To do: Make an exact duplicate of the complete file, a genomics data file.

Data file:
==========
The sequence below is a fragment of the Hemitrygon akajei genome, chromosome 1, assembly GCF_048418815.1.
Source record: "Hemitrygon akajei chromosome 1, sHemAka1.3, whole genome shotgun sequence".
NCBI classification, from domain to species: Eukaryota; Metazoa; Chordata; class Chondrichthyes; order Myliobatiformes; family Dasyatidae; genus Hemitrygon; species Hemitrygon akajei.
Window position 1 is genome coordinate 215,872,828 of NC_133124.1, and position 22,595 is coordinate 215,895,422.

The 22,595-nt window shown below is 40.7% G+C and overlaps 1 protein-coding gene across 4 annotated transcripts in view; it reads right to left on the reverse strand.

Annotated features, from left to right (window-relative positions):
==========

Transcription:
The sequence below is a fragment of the Hemitrygon akajei genome, chromosome 1, assembly GCF_048418815.1.
Source record: "Hemitrygon akajei chromosome 1, sHemAka1.3, whole genome shotgun sequence".
NCBI classification, from domain to species: Eukaryota; Metazoa; Chordata; class Chondrichthyes; order Myliobatiformes; family Dasyatidae; genus Hemitrygon; species Hemitrygon akajei.
Window position 1 is genome coordinate 215,872,828 of NC_133124.1, and position 22,595 is coordinate 215,895,422.

The 22,595-nt window shown below is 40.7% G+C and overlaps 1 protein-coding gene across 4 annotated transcripts in view; it reads right to left on the reverse strand.

Annotated features, from left to right (window-relative positions):